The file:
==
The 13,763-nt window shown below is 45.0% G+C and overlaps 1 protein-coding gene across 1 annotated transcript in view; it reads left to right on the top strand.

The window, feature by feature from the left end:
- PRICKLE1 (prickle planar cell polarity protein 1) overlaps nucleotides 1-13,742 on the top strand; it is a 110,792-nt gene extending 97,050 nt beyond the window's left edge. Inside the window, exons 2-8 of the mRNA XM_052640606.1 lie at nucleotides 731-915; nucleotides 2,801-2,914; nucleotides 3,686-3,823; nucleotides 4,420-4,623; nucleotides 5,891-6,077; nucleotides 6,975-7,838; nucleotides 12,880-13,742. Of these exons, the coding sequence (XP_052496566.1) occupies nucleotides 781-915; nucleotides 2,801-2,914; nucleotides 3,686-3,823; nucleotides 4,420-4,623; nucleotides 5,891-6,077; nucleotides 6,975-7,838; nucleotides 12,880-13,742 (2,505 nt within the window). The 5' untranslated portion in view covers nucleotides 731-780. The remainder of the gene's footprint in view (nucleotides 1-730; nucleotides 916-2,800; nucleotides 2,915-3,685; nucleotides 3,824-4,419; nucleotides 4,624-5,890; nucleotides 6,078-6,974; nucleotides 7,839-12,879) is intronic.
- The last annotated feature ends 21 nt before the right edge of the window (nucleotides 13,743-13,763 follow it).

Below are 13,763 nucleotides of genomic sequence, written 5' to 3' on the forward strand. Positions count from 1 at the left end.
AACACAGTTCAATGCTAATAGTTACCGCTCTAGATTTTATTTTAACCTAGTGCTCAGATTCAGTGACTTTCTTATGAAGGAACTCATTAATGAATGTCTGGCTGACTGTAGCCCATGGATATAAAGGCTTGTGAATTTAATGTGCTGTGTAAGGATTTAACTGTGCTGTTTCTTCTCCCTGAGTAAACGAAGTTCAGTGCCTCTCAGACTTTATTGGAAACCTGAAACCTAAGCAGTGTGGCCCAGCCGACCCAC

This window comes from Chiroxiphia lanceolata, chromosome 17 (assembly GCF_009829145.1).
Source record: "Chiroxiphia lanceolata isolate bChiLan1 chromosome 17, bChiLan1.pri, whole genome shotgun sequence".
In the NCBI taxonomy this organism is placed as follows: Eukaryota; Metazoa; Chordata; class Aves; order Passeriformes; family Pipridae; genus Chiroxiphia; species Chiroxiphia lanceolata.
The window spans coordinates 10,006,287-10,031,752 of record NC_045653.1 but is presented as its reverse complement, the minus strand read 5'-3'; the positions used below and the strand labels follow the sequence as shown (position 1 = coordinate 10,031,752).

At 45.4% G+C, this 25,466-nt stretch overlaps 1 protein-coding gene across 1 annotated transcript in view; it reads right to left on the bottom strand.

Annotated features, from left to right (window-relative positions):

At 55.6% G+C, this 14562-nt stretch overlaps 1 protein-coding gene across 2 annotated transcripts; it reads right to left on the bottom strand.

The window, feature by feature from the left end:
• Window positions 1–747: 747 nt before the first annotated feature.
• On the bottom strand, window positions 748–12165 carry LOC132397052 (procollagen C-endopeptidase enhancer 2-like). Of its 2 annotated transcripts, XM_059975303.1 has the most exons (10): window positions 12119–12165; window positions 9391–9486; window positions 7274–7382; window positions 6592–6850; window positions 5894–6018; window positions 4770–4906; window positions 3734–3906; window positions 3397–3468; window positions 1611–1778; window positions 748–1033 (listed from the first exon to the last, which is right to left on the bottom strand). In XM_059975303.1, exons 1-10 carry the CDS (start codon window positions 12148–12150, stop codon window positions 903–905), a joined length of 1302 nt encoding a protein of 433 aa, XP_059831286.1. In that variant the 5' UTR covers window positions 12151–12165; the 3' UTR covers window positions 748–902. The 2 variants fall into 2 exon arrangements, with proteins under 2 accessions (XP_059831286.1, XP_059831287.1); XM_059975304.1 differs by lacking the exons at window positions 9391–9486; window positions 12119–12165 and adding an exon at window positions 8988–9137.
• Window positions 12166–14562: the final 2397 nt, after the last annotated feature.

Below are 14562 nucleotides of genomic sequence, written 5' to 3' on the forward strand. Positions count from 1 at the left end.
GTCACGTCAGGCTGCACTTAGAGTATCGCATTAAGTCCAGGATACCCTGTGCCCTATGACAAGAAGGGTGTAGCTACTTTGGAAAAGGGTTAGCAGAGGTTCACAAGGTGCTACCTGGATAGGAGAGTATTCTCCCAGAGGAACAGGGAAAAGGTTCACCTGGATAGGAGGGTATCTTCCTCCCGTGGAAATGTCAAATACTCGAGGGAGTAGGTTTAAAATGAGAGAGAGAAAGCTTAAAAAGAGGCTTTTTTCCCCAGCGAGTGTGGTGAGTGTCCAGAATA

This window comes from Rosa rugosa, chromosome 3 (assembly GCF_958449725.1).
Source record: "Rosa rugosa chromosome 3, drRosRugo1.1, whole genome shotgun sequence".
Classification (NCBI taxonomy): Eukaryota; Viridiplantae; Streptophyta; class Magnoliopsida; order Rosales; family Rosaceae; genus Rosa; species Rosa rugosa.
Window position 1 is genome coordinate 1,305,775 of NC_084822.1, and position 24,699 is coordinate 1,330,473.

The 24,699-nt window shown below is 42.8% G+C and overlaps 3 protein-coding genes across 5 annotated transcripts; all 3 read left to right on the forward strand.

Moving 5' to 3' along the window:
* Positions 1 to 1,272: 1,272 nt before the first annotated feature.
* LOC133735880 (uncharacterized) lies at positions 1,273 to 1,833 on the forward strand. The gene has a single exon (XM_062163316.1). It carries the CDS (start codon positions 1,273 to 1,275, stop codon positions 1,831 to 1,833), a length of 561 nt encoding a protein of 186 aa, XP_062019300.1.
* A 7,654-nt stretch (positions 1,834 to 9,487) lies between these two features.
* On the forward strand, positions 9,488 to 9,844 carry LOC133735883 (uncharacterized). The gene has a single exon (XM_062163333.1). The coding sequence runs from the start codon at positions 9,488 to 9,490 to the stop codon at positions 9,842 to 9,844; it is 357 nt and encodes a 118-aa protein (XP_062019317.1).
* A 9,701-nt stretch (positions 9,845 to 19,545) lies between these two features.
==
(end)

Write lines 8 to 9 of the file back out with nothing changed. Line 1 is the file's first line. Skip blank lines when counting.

Source record: "Chiroxiphia lanceolata isolate bChiLan1 chromosome 17, bChiLan1.pri, whole genome shotgun sequence".
In the NCBI taxonomy this organism is placed as follows: Eukaryota; Metazoa; Chordata; class Aves; order Passeriformes; family Pipridae; genus Chiroxiphia; species Chiroxiphia lanceolata.